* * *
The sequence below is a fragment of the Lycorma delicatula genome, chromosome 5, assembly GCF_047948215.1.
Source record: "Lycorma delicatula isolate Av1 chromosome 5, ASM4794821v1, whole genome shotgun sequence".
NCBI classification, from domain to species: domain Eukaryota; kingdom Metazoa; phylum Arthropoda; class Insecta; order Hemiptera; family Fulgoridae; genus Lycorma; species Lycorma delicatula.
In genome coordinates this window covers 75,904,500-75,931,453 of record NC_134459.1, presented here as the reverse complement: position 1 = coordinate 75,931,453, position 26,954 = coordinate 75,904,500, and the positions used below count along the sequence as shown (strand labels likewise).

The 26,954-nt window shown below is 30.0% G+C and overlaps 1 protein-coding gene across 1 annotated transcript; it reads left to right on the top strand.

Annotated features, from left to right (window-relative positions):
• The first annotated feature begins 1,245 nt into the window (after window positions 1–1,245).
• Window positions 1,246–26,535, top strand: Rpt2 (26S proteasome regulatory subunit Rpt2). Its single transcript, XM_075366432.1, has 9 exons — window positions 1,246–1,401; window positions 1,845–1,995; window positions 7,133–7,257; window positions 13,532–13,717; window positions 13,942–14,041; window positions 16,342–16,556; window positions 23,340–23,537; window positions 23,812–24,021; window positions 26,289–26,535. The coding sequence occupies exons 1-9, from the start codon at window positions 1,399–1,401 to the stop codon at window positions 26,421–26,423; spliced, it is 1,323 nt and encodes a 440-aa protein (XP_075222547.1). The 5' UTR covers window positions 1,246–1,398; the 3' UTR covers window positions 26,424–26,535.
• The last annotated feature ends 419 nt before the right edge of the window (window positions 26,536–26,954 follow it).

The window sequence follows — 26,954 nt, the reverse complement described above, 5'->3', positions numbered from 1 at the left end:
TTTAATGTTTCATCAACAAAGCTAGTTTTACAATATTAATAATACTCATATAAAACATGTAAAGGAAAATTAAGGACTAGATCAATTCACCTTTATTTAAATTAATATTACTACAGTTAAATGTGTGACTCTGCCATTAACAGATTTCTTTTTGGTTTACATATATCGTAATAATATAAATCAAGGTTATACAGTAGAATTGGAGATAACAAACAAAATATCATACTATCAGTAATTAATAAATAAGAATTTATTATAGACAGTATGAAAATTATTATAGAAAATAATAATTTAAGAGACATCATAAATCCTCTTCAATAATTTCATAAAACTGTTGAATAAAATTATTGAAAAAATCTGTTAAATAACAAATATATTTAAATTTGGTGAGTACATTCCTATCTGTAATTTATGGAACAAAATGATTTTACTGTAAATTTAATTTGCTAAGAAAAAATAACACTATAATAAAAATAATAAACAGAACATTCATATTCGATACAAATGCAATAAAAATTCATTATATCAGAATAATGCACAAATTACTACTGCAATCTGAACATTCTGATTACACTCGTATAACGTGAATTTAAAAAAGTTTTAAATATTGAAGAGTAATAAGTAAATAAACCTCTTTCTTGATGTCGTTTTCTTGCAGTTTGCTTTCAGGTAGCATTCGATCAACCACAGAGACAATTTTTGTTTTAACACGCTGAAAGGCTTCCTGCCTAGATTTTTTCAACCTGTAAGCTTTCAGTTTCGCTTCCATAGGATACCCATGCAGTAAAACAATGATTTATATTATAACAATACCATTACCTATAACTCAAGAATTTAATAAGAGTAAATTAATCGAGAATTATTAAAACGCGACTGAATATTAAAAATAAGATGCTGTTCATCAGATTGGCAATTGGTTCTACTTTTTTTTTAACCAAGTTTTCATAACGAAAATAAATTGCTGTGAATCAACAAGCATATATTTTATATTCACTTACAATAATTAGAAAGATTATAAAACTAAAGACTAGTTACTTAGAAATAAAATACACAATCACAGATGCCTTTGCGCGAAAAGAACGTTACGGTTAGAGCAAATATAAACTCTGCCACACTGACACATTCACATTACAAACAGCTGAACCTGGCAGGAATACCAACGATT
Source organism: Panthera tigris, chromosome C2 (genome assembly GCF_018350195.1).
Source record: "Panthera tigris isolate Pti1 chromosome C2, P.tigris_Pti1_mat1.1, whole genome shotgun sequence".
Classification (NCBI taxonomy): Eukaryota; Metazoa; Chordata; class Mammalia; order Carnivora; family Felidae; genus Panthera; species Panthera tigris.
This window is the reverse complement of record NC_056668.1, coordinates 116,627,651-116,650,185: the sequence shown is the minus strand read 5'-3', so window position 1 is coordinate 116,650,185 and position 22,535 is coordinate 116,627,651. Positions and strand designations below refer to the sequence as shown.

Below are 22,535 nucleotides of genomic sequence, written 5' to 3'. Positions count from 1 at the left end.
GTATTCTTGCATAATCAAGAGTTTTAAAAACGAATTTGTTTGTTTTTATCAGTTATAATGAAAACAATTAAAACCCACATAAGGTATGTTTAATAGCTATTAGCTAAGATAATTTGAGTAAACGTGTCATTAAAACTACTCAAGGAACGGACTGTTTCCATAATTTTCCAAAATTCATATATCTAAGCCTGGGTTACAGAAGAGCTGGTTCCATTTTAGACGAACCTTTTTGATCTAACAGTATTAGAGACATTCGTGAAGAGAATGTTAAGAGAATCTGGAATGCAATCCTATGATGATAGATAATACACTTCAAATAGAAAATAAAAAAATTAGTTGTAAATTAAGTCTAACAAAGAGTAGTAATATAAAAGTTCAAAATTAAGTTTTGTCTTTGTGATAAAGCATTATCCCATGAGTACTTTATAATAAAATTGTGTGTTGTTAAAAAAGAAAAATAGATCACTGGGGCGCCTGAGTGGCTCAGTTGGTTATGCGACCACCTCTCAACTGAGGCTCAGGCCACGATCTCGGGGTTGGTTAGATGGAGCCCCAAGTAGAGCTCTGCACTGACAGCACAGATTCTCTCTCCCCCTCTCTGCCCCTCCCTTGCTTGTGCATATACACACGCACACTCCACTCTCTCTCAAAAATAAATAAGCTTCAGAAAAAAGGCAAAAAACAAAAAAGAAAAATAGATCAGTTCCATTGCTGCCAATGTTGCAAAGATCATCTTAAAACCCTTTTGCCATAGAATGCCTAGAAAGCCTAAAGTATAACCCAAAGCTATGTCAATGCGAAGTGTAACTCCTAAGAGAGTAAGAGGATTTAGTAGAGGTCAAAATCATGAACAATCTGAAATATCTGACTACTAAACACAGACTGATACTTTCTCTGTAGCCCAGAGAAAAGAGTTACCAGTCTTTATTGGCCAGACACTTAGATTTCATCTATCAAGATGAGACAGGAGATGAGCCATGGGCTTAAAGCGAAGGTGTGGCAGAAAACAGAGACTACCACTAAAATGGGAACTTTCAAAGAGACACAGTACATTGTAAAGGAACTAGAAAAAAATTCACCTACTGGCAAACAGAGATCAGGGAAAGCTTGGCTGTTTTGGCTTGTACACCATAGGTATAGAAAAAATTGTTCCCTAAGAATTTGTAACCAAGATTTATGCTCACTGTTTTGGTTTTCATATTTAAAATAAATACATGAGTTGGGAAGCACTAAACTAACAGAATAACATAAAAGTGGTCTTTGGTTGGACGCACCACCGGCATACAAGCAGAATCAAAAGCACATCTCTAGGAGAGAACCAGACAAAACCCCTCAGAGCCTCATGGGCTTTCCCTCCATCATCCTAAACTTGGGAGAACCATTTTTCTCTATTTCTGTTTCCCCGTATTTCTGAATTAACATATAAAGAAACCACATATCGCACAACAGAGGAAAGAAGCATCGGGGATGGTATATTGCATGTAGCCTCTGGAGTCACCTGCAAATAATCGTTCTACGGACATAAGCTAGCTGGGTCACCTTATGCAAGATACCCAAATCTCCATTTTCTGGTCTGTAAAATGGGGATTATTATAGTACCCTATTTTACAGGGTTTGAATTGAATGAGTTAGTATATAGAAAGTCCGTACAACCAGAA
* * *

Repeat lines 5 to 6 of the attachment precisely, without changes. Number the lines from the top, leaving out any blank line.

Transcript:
The 26,954-nt window shown below is 30.0% G+C and overlaps 1 protein-coding gene across 1 annotated transcript; it reads left to right on the top strand.

Annotated features, from left to right (window-relative positions):